“Number of API calls is a terrible metric, we don’t recommend that because it’s a cost metric, not a success metric ”
For our latest “What I’ve Learned…” interview at OpenChannel, we spoke with Steve Willmott. Steve is one of the world’s leading API infrastructure and partner ecosystem strategy experts. He’s co-founder and CEO of 3Scale, which recently joined the world’s largest open source company Red Hat, where he’s Senior Director and Head of API Infrastructure. He’s a contributor to community efforts like Open API Initiative, the APIStrat conference series, APICommons and APIS.json. Prior to 3scale, he was a senior researcher in distributed systems, distributed artificial intelligence and semantic web technology, authoring more than 100 publications. He’s also coordinated R&D projects under the European Commission’s Framework and been an evaluator for the European Commission and NASA Intelligent Systems. He’s played major role in the adoption of web APIs, and spent some time with us to share what he’s learned along the way…
OpenChannel: When engaging developers and partners around an API, what can companies do to instill trust in their ecosystem?
Steve Willmott: Great question. Trust is primarily derived from your objectives. You need to clearly communicate the objectives for you and your company over the long term. Then developers can know whether they align with those objectives.
When you have an API and developers using it, you need to know why you want them there. Are they paying you money? Are they enhancing your products? Will they increase your reach? What’s the value to them commercially? People assume developers will just show up and build things. They don’t think about whether they can build something meaningful they’ll get paid for?
Being clear is important, it allows you to communicate your roadmap and say where you’re going and how you’re trying to enable them. If you haven’t thought about your value and their value, then you end up making a U turn. That makes a mess of what developers have built.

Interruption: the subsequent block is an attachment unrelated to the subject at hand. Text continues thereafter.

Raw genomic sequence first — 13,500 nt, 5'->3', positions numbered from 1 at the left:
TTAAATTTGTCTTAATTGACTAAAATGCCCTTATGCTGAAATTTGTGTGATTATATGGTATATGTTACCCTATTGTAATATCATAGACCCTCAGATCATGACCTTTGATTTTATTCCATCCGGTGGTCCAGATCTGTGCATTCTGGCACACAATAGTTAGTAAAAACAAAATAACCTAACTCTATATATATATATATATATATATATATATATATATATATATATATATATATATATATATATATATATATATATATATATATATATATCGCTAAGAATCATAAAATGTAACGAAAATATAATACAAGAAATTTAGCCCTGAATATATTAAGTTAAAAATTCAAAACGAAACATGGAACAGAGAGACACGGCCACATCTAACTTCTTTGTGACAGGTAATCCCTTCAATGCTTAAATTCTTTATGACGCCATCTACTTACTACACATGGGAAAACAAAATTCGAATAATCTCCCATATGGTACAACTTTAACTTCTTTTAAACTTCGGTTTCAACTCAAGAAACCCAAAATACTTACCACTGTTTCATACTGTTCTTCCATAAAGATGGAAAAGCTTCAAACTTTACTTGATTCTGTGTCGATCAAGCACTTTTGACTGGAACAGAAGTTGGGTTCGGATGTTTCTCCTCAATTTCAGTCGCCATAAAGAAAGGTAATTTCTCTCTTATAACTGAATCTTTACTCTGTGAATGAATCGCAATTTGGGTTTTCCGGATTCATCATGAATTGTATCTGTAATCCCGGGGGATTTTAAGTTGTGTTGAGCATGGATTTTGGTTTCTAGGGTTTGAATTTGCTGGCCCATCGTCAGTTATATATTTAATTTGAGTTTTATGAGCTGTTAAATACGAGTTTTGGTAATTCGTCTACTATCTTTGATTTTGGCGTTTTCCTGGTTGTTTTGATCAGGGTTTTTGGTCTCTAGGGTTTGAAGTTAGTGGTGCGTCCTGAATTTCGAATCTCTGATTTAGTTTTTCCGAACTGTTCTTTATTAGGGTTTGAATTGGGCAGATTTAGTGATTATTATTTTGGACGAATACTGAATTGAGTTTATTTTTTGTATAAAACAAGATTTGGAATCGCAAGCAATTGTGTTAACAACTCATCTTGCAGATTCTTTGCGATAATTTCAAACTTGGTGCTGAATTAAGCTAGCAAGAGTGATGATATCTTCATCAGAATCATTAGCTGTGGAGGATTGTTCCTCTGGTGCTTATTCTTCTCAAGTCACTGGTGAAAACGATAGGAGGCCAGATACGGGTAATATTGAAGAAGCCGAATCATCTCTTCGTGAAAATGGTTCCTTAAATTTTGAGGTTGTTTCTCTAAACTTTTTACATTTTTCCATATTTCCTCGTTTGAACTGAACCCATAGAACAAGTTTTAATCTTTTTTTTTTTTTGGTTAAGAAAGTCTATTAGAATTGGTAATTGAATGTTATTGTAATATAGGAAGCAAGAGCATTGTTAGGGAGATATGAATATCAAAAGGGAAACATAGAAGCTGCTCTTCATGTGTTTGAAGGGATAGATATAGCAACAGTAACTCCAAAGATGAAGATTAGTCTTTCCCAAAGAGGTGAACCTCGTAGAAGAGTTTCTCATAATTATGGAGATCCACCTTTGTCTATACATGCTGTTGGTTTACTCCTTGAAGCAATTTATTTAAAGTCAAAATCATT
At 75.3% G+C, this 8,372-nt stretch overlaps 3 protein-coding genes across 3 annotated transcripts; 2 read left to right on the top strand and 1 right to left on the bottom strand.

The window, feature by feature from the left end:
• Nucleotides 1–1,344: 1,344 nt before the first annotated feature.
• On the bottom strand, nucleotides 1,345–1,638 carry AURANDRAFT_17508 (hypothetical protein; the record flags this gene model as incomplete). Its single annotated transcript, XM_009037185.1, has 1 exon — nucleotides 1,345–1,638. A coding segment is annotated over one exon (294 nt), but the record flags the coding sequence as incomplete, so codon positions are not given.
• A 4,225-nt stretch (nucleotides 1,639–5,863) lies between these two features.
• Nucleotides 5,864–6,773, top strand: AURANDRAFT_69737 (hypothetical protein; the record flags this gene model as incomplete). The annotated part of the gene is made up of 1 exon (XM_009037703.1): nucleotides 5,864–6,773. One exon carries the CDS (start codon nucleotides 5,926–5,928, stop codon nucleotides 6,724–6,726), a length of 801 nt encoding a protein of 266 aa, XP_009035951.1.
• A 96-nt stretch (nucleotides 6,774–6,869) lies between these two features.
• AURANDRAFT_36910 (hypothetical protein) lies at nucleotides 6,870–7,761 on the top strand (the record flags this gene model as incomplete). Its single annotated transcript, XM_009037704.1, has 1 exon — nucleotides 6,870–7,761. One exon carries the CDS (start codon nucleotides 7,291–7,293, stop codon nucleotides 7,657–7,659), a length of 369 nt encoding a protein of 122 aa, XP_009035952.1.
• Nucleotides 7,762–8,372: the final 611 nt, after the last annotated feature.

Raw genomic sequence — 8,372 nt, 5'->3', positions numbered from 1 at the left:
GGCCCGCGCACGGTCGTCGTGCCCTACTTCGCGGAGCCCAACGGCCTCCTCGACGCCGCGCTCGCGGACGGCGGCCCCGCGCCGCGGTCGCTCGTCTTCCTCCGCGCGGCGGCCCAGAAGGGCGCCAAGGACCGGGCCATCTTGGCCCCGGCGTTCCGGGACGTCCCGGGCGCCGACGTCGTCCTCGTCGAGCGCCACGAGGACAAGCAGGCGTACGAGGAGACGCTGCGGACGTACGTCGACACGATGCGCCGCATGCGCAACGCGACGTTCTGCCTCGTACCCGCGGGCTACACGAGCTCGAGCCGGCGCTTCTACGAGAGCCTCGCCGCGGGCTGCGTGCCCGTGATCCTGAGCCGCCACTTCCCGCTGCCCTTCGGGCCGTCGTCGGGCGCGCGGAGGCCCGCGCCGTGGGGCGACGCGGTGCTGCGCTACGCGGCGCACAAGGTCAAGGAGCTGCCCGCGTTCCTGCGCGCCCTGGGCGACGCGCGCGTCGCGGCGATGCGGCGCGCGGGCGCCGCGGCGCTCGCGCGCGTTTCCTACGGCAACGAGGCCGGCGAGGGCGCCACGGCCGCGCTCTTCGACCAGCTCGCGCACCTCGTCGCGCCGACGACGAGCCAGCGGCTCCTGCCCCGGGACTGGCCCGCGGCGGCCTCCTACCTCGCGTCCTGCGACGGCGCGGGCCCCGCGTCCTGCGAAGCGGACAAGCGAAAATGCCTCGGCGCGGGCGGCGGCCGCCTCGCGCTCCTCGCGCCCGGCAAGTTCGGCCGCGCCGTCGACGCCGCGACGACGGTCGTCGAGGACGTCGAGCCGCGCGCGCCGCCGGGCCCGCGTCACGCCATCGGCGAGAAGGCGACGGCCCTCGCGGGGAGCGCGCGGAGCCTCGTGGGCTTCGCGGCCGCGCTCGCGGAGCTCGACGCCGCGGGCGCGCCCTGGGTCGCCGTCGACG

OC: What are the indicators a company should look for when building a developer or partner ecosystem?
Steve: A lot of companies come to us and want to build a partner ecosystem. We ask certain questions and there’s two kinds of cases. One is that the company itself has decided this is something they want to do, which can come right from the CEO.
The other is they’ve got demand. Developers and partners are asking for access to APIs they can’t give them today, or they can but it’s really expensive. This can be powerful because you have a driver. You have a set of developers that really want access to data.
Then the questions we ask are “how many requests are there? Will it be ten developers that are going to be driving this or is will it be thousands?” That tells you how to move ahead. Is it marketing driven, or is it going to kept mostly private where you invite partners?
We ask and encourage the company to think about what the target market is. It’s an extension to the product and sometimes there’s too much pie-in-the-sky assumption that developers will just show up and build. Identifying those that really value what you’re doing is important.
Another area is they don’t think through the use case. For example, a large retail API we work with produced an inventory API. You could query what’s in stock, stock location, images of products, pricing and more, but there was no way to transact. Essentially, there was no motivation for anyone to build because there’s no way they can get paid or actually add value. It’s about thinking through the entire effective use case.
OC: You talked about understanding the use case. When creating a partner ecosystem what other critical early steps should a company take?
Steve: One of the most critical is having a beta period. We’ve seen companies launch to big fanfare and as a result commit to the API they launched on that day. The reality is, it’s almost impossible to get it perfect from the beginning. You want to be able to iterate. You don’t want to sign people up to that first version without warning them there could be changes. You’re either going to hurt them or you’re going to lock yourself into something you don’t want to support.
It’s just as exciting and press worthy to launch an API but have it tagged as a beta, it protects you. Do six or nine months of that at least allow yourself to break stuff with people using it.